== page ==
Marc Jacobs is using the faces of visionaries and rule-breakers in his Fall 2016 campaign, including Cara Delevigne, Missy Elliot, Marilyn Manson and Courtney Love as models for his designs. Jacobs introduced the line on Instagram, showing the line through individual portraits.
Beneath each portrait, Jacobs explains his reasoning for casting each individual, stating of Cara Delevigne, “Every once in a blue moon I am fortunate enough to meet a model with a personality so huge it almost overshadows even the strongest of looks…Her generosity and care in wanting to get a job done right (even if it means missing a flight!) is a testament to her professionalism and true character.”
“COURTNEY, R(evolution) With my abundance of respect for Courtney Love’s musical contributions to grunge/rock culture and her status as this sort of, Grunge Goddess, it was her mesmerizing and extraordinarily moving portrayal of Althea in the film, The People vs Larry Flynt that simultaneously broke my heart and won my love. While I hadn’t yet met Courtney during my time as Creative Director at Perry Ellis, it was her then style that had a great influence on that now infamous “grunge collection” show in 1992. Courtney and I (and a then 2 or 3 year old Frances Bean) first met at dinner with Anna Sui in 1994 at Bar Six in NYC. I remember being quite taken by her deep, thorough knowledge of and voracious appetite for fashion and music. There has always been a genuine allure about Courtney that I continue to admire. The way she’d scream her lyrics from that gash of a red mouth to the hard rocking, wailing sounds of Hole. She was then and remains now, for me, the ultimate divine mess in a dress. Gone but no where near forgotten is the girl-woman Goddess of Grunge in her too small tattered dresses, the little girl barrette in her messy, scattered hair and beaten up brocade 1960’s evening shoes. It’s a long distance from the now iconic kinder-whore Courtney photographed by Juergen Teller for I-D magazine in 1994 to the movie star glamour of the powerfully aloof and infinitely present Courtney, photographed here by David Sims for our Fall ’16 campaign.” -@themarcjacobs • Photographed by David Sims Styled by @kegrand Casting by @bitton Hair by @guidopalau Makeup by @diane.kendal Nails by @jinsoonchoi Set design by @stefanbeckman #MJFW16
A photo posted by Marc Jacobs (@marcjacobs) on
He goes on to explain his respect for the men and women cast, including Marilyn Manson and Courtney Love, sometimes reminiscing real encounters with them that bring the photographs to life. The designs modeled are certainly boundary pushing, featuring platforms, dramatic bows and feathers.
“MANSON, Brains and Beauty Ironically, I met Marilyn Manson on Halloween in Los Angeles shortly after the release of his album, Antichrist Superstar in 1996. It was after meeting him that I started listening to his music- in large part because I was intrigued by his persona and curious about his perverse and incredible intellect. The Beautiful People and its accompanying music video with all its gorgeous grotesqueries is what sweet dreams are NOT made of… The incredibly powerful and frenetic pace of the video with the attenuated and elongated Manson pulled, disfigured and contorted by means of surgical devices, dental apparatuses and other contraptions is absolutely nightmare inducing and an outrageously captivating attraction of repulsion. For our Fall 2011 fashion show, there was no better song to send the girls marching down our boudoir comme insane-asylum runway than, The Beautiful People. It was the perfectly twisted companion for that collection which played at a volume that nearly shook the walls down. In direct contrast to the outward hideous beauty of Manson’s stage persona is his instinctive, inherent intelligence and understanding of what matters. These days more so than ever I am reminded of Manson’s interview in the documentary film, Bowling for Columbine and his response to a question asking what he would say to the kids and Columbine community in the wake of the tragedy that took place in 1999. His response was, “I wouldn’t say a single word to them. I would listen to what they have to say, and that’s what no one did.” Sometimes knowing when to listen is more important than being heard, and in one sentence Manson left a stronger impression on me than his music ever had previously.” -@themarcjacobs • Photographed by David Sims Styled by @kegrand Casting by @bitton Hair by @guidopalau Makeup by @diane.kendal Nails by @jinsoonchoi Set design by @stefanbeckman #MJFW16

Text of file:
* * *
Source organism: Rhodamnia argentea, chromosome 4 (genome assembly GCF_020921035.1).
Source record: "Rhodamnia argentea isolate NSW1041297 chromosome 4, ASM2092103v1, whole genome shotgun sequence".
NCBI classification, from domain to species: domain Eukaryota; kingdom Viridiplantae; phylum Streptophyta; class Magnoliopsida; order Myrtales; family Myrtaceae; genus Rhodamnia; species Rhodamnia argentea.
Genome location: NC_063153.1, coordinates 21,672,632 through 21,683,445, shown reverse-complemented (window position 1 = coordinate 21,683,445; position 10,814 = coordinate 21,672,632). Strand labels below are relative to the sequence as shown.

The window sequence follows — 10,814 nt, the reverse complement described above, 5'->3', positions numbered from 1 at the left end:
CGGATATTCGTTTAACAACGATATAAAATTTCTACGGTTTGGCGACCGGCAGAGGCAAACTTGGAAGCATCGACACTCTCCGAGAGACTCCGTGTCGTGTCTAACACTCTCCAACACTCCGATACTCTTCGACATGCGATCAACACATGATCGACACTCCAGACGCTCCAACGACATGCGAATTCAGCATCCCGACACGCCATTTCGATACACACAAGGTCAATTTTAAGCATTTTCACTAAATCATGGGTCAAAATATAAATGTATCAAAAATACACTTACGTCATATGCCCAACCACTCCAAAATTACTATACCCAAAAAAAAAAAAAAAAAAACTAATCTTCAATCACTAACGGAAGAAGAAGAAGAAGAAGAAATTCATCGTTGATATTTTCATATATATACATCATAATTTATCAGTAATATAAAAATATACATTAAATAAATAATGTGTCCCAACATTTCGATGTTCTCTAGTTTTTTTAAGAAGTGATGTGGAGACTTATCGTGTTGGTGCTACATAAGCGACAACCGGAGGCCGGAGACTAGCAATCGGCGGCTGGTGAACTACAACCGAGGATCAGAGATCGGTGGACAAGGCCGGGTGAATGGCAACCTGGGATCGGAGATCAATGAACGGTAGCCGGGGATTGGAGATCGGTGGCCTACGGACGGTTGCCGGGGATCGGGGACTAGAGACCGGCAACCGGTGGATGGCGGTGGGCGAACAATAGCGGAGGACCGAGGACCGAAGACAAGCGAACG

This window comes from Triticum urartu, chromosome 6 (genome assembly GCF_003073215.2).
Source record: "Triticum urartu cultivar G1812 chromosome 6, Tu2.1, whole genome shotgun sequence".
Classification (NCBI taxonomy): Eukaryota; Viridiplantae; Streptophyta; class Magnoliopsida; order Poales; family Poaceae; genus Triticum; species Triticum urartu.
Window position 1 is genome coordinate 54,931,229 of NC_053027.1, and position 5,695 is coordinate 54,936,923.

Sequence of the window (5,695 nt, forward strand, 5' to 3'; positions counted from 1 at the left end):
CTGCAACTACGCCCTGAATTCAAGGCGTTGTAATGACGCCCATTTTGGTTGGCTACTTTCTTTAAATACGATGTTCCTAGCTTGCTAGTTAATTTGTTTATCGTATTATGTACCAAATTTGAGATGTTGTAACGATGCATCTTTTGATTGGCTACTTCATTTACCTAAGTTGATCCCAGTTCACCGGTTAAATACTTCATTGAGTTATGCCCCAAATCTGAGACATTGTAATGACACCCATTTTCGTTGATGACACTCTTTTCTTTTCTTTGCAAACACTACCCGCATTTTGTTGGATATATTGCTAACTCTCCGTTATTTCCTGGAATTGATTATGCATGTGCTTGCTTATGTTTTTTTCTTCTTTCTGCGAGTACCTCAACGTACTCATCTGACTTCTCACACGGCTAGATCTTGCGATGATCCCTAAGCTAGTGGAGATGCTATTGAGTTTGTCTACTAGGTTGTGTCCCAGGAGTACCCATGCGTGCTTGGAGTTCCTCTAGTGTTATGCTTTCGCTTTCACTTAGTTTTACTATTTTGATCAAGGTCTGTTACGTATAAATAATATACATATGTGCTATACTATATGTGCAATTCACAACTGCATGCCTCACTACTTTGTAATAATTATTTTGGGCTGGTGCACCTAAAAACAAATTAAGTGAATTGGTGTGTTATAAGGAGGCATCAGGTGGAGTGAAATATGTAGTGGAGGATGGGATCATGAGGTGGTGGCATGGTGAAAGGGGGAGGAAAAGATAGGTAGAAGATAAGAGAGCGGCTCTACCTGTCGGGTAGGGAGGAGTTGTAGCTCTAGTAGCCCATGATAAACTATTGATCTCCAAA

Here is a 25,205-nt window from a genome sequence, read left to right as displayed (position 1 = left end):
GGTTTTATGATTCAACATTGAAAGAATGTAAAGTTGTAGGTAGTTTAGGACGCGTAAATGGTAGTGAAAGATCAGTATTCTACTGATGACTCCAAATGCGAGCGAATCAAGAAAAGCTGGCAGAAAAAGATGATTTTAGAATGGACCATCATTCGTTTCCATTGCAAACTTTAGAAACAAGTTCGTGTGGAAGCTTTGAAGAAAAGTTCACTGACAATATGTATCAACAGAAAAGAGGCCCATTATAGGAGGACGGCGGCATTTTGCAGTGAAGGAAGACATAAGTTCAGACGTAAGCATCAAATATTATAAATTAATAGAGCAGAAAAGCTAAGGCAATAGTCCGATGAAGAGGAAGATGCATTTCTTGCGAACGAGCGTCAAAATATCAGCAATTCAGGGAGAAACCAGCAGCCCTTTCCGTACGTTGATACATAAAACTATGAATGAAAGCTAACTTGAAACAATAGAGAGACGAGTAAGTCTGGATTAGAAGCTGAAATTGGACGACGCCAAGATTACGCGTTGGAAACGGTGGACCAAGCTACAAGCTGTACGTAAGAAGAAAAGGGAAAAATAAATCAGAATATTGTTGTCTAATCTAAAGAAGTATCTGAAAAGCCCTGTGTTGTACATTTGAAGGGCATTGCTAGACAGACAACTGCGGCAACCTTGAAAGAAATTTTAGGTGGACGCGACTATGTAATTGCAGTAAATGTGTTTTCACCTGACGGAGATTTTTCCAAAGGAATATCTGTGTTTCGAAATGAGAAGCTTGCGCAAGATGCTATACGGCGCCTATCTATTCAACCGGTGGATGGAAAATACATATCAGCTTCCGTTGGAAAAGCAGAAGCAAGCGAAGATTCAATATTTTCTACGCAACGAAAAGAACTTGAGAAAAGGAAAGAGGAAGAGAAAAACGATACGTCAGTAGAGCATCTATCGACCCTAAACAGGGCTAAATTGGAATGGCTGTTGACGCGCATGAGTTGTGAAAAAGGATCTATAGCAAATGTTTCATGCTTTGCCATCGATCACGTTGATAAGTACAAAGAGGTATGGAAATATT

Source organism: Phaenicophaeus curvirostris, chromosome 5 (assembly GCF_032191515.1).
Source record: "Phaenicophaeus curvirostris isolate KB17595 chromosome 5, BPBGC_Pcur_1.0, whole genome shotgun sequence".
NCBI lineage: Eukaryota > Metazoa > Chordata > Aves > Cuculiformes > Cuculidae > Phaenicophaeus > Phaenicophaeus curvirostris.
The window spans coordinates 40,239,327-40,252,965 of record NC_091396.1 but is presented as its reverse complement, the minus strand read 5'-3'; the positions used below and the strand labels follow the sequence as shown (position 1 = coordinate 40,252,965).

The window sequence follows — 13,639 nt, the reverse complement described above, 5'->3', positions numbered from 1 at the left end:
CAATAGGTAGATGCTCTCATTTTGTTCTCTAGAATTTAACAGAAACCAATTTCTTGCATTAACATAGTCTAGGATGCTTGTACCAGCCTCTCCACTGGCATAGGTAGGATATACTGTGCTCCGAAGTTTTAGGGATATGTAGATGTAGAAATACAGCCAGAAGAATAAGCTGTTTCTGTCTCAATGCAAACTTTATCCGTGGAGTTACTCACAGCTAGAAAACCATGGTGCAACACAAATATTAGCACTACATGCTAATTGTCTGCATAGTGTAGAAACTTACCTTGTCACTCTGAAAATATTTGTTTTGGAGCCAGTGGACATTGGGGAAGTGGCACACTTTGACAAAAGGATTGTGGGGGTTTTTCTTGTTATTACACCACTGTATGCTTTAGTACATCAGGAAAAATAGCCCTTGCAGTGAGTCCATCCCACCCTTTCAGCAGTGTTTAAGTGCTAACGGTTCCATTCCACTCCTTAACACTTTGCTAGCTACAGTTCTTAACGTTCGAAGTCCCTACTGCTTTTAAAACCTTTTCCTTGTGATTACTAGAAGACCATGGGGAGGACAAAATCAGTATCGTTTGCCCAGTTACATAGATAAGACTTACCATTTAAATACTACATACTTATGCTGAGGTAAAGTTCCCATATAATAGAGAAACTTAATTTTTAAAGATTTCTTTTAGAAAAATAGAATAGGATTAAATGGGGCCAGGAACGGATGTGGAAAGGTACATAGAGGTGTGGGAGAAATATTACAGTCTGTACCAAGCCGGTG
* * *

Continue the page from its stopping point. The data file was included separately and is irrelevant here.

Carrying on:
The collection evokes the aesthetic of ‘80s goth mixed with ‘90s grunge, giving the collection a Wednesday Addams feel, if Wednesday grew up to wear something reminiscent of Alexander McQueen. And like McQueen’s designs, this collection is an avant-garde oversized work of art.
Explaining his goal for the collection and the photographs, Jacobs said, “The individuals in these photographs represent a collective embodiment of love, honesty, integrity, courage, strength, curiosity and inspiration. Together, as one story, this collection is a reminder to question and challenge normal and to continue exploring and pushing boundaries.”
Overall, Marc Jacobs’ hauntingly beautiful clothes come together on the group of stars selected for the portraits, bringing a daring story to life.